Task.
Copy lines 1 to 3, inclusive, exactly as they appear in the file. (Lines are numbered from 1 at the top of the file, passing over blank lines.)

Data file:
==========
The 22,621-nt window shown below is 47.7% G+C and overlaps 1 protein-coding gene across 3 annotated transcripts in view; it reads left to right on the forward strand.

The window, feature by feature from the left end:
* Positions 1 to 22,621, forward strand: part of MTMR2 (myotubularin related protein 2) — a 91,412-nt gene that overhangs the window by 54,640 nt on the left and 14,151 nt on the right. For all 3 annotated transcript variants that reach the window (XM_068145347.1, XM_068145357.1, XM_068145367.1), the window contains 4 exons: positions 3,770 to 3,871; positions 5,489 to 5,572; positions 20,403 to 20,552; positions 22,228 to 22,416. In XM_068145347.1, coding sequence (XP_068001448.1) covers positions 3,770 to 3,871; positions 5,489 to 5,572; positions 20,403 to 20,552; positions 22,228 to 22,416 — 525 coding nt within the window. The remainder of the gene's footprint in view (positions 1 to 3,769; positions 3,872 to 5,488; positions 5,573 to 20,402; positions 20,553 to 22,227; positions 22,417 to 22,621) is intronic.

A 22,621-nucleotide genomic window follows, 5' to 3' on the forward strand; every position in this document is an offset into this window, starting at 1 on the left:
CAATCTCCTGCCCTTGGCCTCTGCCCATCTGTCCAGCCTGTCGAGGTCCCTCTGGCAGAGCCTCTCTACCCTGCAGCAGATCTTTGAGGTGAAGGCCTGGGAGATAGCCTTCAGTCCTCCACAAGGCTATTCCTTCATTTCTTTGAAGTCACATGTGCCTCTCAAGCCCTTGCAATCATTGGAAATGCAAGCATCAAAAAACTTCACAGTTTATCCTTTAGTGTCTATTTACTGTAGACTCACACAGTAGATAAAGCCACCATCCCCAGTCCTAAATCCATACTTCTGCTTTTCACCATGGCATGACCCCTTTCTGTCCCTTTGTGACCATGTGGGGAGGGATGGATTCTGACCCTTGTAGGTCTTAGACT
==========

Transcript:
The 22,621-nt window shown below is 47.7% G+C and overlaps 1 protein-coding gene across 3 annotated transcripts in view; it reads left to right on the forward strand.

The window, feature by feature from the left end:
* Positions 1 to 22,621, forward strand: part of MTMR2 (myotubularin related protein 2) — a 91,412-nt gene that overhangs the window by 54,640 nt on the left and 14,151 nt on the right. For all 3 annotated transcript variants that reach the window (XM_068145347.1, XM_068145357.1, XM_068145367.1), the window contains 4 exons: positions 3,770 to 3,871; positions 5,489 to 5,572; positions 20,403 to 20,552; positions 22,228 to 22,416. In XM_068145347.1, coding sequence (XP_068001448.1) covers positions 3,770 to 3,871; positions 5,489 to 5,572; positions 20,403 to 20,552; positions 22,228 to 22,416 — 525 coding nt within the window. The remainder of the gene's footprint in view (positions 1 to 3,769; positions 3,872 to 5,488; positions 5,573 to 20,402; positions 20,553 to 22,227; positions 22,417 to 22,621) is intronic.